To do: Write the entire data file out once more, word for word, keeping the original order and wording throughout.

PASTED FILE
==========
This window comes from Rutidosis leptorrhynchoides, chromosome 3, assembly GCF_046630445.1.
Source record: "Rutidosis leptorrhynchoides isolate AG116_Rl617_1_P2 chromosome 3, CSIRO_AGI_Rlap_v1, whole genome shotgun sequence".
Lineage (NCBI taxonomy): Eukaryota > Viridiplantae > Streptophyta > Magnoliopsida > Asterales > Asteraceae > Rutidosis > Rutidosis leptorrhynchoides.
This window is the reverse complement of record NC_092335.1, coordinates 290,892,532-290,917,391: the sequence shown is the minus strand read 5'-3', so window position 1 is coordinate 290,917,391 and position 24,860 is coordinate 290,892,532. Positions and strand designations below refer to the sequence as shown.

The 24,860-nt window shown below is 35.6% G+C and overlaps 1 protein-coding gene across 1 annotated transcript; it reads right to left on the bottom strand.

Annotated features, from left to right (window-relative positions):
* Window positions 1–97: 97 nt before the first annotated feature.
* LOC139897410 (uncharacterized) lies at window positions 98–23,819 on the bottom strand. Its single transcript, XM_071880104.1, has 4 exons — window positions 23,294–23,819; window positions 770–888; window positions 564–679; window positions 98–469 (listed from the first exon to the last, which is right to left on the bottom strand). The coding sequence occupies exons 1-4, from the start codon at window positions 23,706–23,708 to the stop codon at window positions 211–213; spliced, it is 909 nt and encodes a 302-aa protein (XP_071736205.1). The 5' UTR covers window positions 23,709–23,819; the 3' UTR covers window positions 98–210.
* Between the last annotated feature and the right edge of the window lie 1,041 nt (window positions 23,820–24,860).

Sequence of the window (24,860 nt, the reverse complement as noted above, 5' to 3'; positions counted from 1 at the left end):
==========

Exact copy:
This window comes from Rutidosis leptorrhynchoides, chromosome 3, assembly GCF_046630445.1.
Source record: "Rutidosis leptorrhynchoides isolate AG116_Rl617_1_P2 chromosome 3, CSIRO_AGI_Rlap_v1, whole genome shotgun sequence".
Lineage (NCBI taxonomy): Eukaryota > Viridiplantae > Streptophyta > Magnoliopsida > Asterales > Asteraceae > Rutidosis > Rutidosis leptorrhynchoides.
This window is the reverse complement of record NC_092335.1, coordinates 290,892,532-290,917,391: the sequence shown is the minus strand read 5'-3', so window position 1 is coordinate 290,917,391 and position 24,860 is coordinate 290,892,532. Positions and strand designations below refer to the sequence as shown.

The 24,860-nt window shown below is 35.6% G+C and overlaps 1 protein-coding gene across 1 annotated transcript; it reads right to left on the bottom strand.

Annotated features, from left to right (window-relative positions):
* Window positions 1–97: 97 nt before the first annotated feature.
* LOC139897410 (uncharacterized) lies at window positions 98–23,819 on the bottom strand. Its single transcript, XM_071880104.1, has 4 exons — window positions 23,294–23,819; window positions 770–888; window positions 564–679; window positions 98–469 (listed from the first exon to the last, which is right to left on the bottom strand). The coding sequence occupies exons 1-4, from the start codon at window positions 23,706–23,708 to the stop codon at window positions 211–213; spliced, it is 909 nt and encodes a 302-aa protein (XP_071736205.1). The 5' UTR covers window positions 23,709–23,819; the 3' UTR covers window positions 98–210.
* Between the last annotated feature and the right edge of the window lie 1,041 nt (window positions 23,820–24,860).

Sequence of the window (24,860 nt, the reverse complement as noted above, 5' to 3'; positions counted from 1 at the left end):